Almost a hundred New York City residents gathered today to rally against State Senator Pedro Espada outside what is said to be his District Office on the corner of Fordham Road and Webster Avenue in the Bronx.
Community members held signs and shouted chants to ask Espada, whose last name means 'sword' in Spanish, to not stab them in the backs when it comes to affordable housing.
In Espada's district alone, 77,000 rent-regulated apartments face future destablization if the state decides not to repeal vacancy decontrol laws. (The legistlation to end vacancy decontrol is sitting on his desk as head of the Senate's housing committee and may not see the light of day now that the Senate is no longer functioning.)
Residents say Espada has not been sympathetic to their needs and now that Espada has sided with Republicans, residents say he has "sold out" his community.
"I am here in solidarity with the community of the Bronx and with Latinos, asking that Senator Espada be more responsible!" shouted Ramona Santana, a member of the Northwest Bronx Community and Clergy Coalition.
Santana said leaders from her organization, as well as others, have repeatedly asked Espada to hold a community hearing on rent regulation issues in the Bronx, but it has never materialized. One instance that stood out in particular, she told reporters, was when Coalition members waited for over an hour in Albany to hear statements from Espada, but he never showed.
"He has refused to look in the face when we asked for a public hearing and now what he has given us is a sword in the back," said Santana.
At one point last month, during a press conference led by tenant advocates, Espada vowed to address all the rent regulation bills (including the repeal of rent decontrol) by the end of the legislative session, toward the end of June.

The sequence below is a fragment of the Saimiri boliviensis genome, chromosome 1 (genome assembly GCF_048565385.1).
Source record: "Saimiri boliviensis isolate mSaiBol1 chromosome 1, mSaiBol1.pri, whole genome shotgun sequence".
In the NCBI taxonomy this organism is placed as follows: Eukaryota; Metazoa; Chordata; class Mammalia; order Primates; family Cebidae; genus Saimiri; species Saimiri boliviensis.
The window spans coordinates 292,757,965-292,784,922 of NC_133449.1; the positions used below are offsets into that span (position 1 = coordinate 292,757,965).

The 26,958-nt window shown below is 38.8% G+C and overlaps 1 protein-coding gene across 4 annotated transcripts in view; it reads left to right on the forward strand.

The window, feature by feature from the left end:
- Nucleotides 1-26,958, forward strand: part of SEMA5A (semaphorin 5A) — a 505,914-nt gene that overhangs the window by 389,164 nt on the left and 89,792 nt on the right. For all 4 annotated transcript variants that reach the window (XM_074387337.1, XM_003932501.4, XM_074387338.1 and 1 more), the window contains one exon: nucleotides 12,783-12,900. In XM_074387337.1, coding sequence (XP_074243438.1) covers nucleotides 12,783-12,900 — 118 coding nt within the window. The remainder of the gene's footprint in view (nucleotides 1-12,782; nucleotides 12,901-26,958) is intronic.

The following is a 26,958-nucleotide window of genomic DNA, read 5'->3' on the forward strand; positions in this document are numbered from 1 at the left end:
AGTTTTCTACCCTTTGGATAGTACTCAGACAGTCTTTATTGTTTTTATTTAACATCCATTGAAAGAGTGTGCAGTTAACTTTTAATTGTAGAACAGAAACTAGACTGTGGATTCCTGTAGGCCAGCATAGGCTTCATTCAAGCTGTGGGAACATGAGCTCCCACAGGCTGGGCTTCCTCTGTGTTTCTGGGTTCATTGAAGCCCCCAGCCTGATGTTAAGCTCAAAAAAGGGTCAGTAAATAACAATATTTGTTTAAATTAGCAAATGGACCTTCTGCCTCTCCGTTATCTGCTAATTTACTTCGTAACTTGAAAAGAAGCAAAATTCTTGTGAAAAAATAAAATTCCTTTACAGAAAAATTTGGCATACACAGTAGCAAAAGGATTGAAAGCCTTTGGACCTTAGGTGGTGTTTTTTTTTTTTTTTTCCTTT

On Tuesday, Joseph Strasburg, the head of the leading landlord lobbying group, the Rent Stabilization Association, which is adamantly opposed to the repeal of rent decontrol or any other rent regulation laws, was delighted to hear
Despite what Espada claims on his Senate Web site, the spot for the protest, 400 E. Fordham Road, is not the location of his district office, at least not yet. He is the only New York lawmaker without a district office, or even a local phone number for residents to call.
In addition, the Bronx DA is looking into whehter Espada actually lives in the district he represents. Espada's real residency is said to instead be in Mamaroneck.
Esperanza Vasquez, who spoke to reporters at the curbside press conference, said the Bronx needs a representative who knows what is happening in the community and is accessible.
"We need a leader who actually does lead us," Vasquez said. "(A leader) who lives in the Bronx and thinks about Latinos, and thinks about the conditions in which we are living in our housing and thinks about the state our schools are in."
Shahid Van, a Bronx resident, said what Espada has been doing is not legal. "New York politics is in crisis," he said. "Espada is a corrupt politician--a textbook corrupt politician."